• Burger

      Maybe you should read the post. They are talking about Sunday night after 9:30 PM.

      how many people go out on sunday night. Sure there are some but nearly as many as you think.

      I’m not defending the increase in time only pointing out the limited impact.

      • madisonmanor

        Actually, according to the post, it’s both Saturday and Sunday: “After 9:30 p.m. on both days, you’ll have to wait 25 minutes between trains.”

        • CW

          Yeah, I second what the guy who can read said!

        • Burger

          Oh, no, I was wrong. Again, the point is being made that waiting 25 minutes on Saturday night is abjectly not a big issue. Many people on Saturday night are in the process of going out.

          Further, there are a number of buses that follow the subway root.

          I’m not saying it is right just pointing out the chicken little attitude.

  • charlie

    i think we need federal takeover.

  • Chris

    Worst. Idea. Ever.

  • JamesE

    This is why I always take a cab home, 25 minutes is unacceptable.

  • Jacob

    Why aren’t Metro stations and trains COVERED in ads? Stations are shockingly free of advertisements–surely a lost revenue opportunity.

    • Josh S

      And thank goodness for that. There has actually been a substantial increase in the ads over the last couple of years. It’s objectionable for a variety of reasons, mostly having to do with maintaining some sort of shared public space free of corporate intrusion. Which is why I also rejected the idea of selling station names. I’m much happier getting off at East Falls Church rather than, say Outback Steakhouse Station.
      Personally, I’d gladly pay more at the turnstile to keep the stations/trains from becoming more plastered with ads.

      • imissTX

        I’m not going to lie… having a station called “Outback Steakhouse Station” sounds pretty awesome. If it saves me money, then why not. You may have really hit on something here. Perhaps Courthouse and Clarendon could become “Zappos Brown Flip Flops East” and “Zappos Brown Flip Flops West”, respectively.

        • dynaroo

          Saves money, and it’s delicious!

      • Jacob

        So rather than put up ads, you want to either increase taxes or fares? Why? If you’re so desperate to avoid “corporate intrusion” hire a limo service.

    • gringo

      And after this weekend, we won’t even have those posters from the group that says the world is ending.

  • Aaron

    It;s also really sketchy how they present it in their survey.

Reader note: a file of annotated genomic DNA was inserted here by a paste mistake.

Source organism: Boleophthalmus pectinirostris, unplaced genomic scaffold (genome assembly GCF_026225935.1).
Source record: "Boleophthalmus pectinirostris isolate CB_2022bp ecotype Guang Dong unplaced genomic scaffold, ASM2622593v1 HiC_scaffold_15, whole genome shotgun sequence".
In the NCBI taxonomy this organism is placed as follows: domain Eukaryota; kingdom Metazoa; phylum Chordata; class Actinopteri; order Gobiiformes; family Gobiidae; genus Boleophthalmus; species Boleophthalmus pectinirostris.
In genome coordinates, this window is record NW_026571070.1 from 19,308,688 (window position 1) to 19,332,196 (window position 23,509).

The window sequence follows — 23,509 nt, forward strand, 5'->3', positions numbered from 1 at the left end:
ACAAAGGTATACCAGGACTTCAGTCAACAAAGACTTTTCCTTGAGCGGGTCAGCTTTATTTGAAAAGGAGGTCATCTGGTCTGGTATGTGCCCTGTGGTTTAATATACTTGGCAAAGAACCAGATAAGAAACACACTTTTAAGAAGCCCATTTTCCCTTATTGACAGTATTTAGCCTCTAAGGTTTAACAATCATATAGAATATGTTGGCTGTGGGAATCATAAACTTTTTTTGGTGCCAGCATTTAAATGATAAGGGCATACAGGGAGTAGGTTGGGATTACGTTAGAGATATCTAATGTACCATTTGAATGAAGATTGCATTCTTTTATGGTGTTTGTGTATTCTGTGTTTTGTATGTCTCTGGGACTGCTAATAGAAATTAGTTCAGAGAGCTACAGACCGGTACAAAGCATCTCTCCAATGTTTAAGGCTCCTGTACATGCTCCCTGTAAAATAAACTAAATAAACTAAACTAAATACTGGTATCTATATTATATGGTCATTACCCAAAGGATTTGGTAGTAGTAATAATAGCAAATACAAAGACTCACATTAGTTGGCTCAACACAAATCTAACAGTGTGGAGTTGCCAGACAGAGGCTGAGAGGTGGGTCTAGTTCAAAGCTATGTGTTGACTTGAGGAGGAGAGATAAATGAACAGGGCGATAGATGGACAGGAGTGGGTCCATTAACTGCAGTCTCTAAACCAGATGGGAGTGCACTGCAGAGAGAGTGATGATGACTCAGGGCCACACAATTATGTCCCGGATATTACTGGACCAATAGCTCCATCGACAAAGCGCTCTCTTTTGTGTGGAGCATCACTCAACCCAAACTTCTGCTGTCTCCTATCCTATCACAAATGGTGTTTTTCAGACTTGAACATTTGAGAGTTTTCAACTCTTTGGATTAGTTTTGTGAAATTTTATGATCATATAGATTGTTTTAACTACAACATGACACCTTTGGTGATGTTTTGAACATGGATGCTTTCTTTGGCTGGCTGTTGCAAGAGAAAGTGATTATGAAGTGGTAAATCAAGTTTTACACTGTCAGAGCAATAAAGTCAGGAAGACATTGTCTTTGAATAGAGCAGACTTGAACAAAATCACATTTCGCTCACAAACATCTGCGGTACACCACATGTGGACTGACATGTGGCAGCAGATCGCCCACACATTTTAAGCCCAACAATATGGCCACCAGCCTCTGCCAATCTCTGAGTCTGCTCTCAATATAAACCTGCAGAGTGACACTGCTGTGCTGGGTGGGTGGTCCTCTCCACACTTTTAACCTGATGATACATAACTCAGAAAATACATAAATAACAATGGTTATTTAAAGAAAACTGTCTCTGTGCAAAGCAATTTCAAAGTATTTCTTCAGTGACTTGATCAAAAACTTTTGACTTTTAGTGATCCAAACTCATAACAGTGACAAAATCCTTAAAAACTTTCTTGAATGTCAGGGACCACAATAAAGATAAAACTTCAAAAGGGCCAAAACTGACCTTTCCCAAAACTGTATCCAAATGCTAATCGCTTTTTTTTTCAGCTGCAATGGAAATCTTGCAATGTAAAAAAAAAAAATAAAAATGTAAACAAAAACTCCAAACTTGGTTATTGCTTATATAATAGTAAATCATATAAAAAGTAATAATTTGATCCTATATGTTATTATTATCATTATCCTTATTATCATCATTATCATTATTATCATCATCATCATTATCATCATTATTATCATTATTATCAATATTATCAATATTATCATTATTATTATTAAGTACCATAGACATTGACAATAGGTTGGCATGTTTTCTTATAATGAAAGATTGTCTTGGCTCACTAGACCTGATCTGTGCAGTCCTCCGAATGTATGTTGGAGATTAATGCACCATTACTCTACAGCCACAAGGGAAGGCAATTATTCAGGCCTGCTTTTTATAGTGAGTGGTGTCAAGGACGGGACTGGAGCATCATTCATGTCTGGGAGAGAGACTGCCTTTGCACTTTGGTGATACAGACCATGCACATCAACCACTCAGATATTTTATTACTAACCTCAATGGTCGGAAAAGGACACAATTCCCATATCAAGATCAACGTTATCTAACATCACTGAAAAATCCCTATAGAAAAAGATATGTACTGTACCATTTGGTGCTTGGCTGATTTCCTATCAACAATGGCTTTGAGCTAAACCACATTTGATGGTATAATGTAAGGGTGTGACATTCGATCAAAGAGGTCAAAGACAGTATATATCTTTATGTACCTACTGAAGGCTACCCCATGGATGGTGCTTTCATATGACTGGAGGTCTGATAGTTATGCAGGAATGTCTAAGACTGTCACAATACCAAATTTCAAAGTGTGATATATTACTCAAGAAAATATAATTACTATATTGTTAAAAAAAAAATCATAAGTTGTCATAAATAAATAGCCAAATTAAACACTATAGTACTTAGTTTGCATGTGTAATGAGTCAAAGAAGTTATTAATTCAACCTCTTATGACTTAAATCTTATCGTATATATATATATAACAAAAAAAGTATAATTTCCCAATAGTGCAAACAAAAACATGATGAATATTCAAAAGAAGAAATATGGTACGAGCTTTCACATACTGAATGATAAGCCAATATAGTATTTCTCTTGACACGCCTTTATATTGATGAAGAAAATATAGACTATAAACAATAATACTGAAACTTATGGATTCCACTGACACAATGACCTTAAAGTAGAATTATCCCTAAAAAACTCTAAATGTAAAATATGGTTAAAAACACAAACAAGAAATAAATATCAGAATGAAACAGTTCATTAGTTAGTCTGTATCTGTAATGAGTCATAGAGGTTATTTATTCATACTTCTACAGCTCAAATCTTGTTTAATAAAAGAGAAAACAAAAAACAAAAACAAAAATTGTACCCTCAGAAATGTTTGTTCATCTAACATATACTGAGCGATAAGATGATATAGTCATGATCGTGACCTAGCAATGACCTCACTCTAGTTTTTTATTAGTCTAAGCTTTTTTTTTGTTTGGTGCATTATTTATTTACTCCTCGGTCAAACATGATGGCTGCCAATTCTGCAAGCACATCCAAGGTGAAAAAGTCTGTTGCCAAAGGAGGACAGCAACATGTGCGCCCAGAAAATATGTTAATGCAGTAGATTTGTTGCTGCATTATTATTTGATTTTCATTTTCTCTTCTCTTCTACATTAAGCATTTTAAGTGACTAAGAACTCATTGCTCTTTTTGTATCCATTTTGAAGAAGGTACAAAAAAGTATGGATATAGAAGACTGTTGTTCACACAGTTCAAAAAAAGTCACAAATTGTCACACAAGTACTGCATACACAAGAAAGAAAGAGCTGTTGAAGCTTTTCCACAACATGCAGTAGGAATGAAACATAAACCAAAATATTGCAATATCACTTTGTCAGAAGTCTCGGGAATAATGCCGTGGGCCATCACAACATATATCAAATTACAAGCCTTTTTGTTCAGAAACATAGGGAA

Instead of saying 25 minute waits, its listed as:

    Increase the wait time between Metrorail trains by 3-6 minutes on Saturdays until 9:30 PM and increase the wait time by 5 minutes from 9:30 PM until closing. Saves an estimated $3 million annually. An average of 16,700 trips are taken hourly on Saturdays.

  • Lacey Forest

    I took the Metro survey and was disappointed to see that the only items affecting the budget were proposals to increase wait times between trains on the weekends and to increase parking fees on weekends–both items that would tend to drive away users rather than attract them. There were many other items in the survey about adjusting bus routes or eliminating special fares east of the Anacostia, but none of them have any budget effect. Metro needs to work on giving potential users a reason to use Metro, not to stay away, but I don’t think they are capable of that any more.

  • Agent Michael Scarn

    If you can’t make it to the hearing tomorrow night, you should at least submit your comments here (it’s a link on the WMATA page from above): http://survey.wbanda.com/budgetsurvey/ .

    There’s a section at the end to leave your open-ended comments. Let’s hope they hear from enough of us about the proposed headway increases!

  • Fustercluck. Failure. And Arlington keeps discouraging cars. We better get some more bike stations around. Just watch out late at night when you are riding back home to Shirlington and a speeding stolen car from PG careens over the pathway into Four Mile Run.

    • bb

      The solution is obvious… Giant chickens, with saddles. This also makes the backyard chicken lobby happy.

      • dynaroo

        But no roosters!

        • KalashniKEV

          Ask your mom when she gets home, Trebek! She taught me some new stuff last weekend! 😉

      • Bluemontsince1961

        LOL!

  • KalashniKEV

    This is the worst designed metro anywhere on earth. Why are the lights on the floor? The (minimally) reflected fluorescent light is dim and dingy looking, and one foot of water in the tunnel and it’s “lights out.”

    A small flood, or tunnel leak with accompanying pump failure would be a catastrophic event.

    • rider

      Most people like it. A poll put it on the list of “America’s Favorite Architecture” a few years back. I think it looks good – not institutional.

      • …and barely functional.

        • dynaroo

          Barely functional? Don’t overstate the case. Metro is a pretty good system that’s showing its age and is overtaxed.